GOP fear-mongering about Ebola and Mexico is baseless

Monday, November 17, 2014


By Jose Miguel Leyva

McClatchy Washington Bureau


Republican claims that Ebola could slip into the United States through Mexico are completely unfounded.

Former Massachusetts senator and current New Hampshire senatorial candidate Scott Brown recently made such an assertion.

“One of the reasons why I’ve been so adamant about closing our border, because if people are coming through normal channels _ can you imagine what they can do through our porous borders?” Brown said in a radio interview.

Sen. Rand Paul, R-Ky., and North Carolina GOP senatorial candidate Thom

Tillis have expressed similar sentiments. Tillis actually demanded in a recent debate that the U.S.-Mexico border be sealed. And Rep. Louie Gohmert, R-Texas, has opined that the Ebola outbreak may not be a completely bad thing, since undocumented immigrants will be terrified to cross the border with infected Africans.

But such notions have no basis in fact. There’s never been an outbreak of Ebola in Latin America. And there have been no reports of Africans sick with Ebola attempting to enter the United States via Mexico. Dr. Thomas Frieden, director of the Centers for Disease Control and Prevention, responded at a congressional hearing, “That is not happening,” when asked about the probability of Ebola reaching the United States through its southern neighbor.

The fear-mongering by Republicans is not surprising.

After a summer in which any and every possible contagious disease was purported to be carried into the United States by innocent child refugees, GOP scare tactics show no signs of stopping. So, last month, it was Islamic State terrorists that threatened to come rampaging through our southern border, with border state politicians such as Texas Gov. Rick Perry and Rep. Trent Franks, R-Ariz., stirring up this idea. Now it’s Ebola.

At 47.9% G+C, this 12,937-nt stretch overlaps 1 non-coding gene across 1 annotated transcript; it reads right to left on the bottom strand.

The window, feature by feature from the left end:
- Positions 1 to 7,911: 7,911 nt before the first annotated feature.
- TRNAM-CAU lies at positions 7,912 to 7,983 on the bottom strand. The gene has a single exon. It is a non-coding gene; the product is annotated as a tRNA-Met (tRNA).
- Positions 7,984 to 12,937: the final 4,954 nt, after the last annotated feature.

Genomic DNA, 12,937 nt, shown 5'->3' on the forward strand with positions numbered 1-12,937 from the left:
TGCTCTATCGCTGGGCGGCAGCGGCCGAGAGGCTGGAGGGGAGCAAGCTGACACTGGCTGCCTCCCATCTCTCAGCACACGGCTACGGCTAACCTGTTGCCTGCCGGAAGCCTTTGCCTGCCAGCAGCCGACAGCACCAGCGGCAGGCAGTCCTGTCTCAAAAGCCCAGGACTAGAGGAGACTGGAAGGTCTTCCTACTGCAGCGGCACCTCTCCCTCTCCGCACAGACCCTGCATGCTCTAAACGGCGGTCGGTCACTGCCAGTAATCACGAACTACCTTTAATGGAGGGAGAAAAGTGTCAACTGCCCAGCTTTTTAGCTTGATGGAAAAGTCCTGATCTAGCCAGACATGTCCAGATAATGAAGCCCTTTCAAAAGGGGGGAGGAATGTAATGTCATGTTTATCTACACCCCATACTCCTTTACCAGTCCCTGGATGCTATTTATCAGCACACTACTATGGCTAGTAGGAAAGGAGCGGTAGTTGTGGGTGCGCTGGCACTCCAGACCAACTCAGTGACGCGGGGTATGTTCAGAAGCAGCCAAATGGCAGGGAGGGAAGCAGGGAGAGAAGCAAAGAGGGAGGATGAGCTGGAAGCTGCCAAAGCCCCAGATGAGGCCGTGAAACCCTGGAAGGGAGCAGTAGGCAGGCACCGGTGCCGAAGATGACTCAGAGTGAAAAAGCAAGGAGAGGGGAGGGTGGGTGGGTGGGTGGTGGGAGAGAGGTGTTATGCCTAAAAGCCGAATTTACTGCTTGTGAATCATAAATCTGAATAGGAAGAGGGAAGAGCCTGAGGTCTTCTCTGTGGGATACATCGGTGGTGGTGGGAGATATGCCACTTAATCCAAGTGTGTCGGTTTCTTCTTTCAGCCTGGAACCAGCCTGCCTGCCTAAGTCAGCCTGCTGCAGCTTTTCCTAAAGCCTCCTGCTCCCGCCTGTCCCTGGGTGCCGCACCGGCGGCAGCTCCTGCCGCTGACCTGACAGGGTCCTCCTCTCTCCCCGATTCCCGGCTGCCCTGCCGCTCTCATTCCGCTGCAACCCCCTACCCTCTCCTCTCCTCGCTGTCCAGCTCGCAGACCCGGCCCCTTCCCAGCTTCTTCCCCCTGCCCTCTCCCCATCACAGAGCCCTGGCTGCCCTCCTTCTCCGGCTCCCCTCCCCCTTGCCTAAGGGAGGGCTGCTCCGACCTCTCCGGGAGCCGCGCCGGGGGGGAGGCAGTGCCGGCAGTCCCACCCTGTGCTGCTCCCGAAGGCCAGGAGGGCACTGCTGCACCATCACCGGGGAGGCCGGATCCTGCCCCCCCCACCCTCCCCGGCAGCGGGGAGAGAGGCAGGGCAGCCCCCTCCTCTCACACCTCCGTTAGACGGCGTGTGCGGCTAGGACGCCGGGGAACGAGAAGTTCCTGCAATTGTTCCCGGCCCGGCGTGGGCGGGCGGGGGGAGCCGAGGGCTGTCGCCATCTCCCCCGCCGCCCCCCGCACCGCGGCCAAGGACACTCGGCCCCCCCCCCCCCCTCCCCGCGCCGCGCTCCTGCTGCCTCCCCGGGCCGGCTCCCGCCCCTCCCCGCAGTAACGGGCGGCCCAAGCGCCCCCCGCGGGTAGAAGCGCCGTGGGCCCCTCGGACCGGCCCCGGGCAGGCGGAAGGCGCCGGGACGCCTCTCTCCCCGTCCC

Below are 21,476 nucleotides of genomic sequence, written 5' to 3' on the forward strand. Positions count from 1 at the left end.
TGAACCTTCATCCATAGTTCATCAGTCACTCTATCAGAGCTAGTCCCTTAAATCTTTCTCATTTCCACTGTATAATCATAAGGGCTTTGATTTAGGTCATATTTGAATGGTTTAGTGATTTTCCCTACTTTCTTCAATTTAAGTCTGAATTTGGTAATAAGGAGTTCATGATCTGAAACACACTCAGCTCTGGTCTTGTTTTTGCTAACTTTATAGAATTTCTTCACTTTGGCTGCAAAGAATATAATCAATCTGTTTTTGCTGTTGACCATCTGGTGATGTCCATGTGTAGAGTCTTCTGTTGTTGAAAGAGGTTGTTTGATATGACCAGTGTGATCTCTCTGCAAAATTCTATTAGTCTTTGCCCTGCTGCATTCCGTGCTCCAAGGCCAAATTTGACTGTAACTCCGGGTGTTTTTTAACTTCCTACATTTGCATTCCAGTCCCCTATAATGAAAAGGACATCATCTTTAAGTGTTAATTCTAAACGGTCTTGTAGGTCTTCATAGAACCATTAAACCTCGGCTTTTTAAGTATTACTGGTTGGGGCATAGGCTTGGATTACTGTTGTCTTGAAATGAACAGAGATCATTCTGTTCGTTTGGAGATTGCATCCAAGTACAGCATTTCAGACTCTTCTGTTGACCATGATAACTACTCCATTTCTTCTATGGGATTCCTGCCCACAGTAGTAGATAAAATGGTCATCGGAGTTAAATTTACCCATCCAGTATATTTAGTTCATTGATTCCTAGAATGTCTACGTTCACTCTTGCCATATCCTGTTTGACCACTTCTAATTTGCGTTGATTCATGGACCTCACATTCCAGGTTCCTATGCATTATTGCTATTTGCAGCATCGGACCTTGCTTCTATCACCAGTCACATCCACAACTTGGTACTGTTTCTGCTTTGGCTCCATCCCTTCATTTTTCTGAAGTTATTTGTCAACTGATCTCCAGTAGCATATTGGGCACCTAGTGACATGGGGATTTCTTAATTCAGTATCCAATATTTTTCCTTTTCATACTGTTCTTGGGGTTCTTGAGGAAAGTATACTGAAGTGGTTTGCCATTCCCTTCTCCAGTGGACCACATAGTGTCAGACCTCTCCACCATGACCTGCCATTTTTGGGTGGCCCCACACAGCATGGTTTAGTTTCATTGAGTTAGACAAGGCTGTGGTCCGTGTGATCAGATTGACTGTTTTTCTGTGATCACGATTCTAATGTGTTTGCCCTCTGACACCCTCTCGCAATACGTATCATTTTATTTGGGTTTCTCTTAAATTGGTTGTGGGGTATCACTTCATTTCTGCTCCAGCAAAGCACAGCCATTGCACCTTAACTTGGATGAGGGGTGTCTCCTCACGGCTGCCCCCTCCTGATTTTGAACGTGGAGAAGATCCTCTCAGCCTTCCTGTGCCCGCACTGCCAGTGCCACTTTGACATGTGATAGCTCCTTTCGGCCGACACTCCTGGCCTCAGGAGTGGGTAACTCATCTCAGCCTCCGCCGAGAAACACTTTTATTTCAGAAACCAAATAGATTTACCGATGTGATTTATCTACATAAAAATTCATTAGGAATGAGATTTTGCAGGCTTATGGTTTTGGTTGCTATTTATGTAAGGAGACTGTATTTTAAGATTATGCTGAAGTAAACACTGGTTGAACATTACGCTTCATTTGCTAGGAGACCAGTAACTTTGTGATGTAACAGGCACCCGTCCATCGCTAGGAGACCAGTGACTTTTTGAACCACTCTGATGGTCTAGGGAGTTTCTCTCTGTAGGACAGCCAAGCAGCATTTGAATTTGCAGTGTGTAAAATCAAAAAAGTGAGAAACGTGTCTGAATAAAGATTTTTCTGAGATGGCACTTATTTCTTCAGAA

For those of us on the border, none of this is new. Mexicans and other Latin Americans have long dealt with being the targets of unfounded fears. Mexican laborers and housekeepers crossing into El Paso 100 years ago were often stripped nude, subjected to chemical sprays or doused in gasoline to prevent disease-

carrying lice from crossing over. Well into the 1950s, these laborers were exposed to dangerous chemicals like DDT in a ludicrous effort to prevent disease.

The linking of immigrants crossing the U.S.-Mexico border with frightening diseases is just a continuation of a worldview in which Latinos are seen as unclean. This is the reason that conservative politicians and media outlets have found it so easy to link immigrants to epidemics such as Ebola.

Until we all learn to recognize that the racialization of disease undermines efforts to deal with the reality we face, right-wingers will continue to use divisive tactics. As responsible citizens, it is our duty to stand up to these reckless claims and demand that our politicians act on fact, not fear.

By Jose Miguel Leyva

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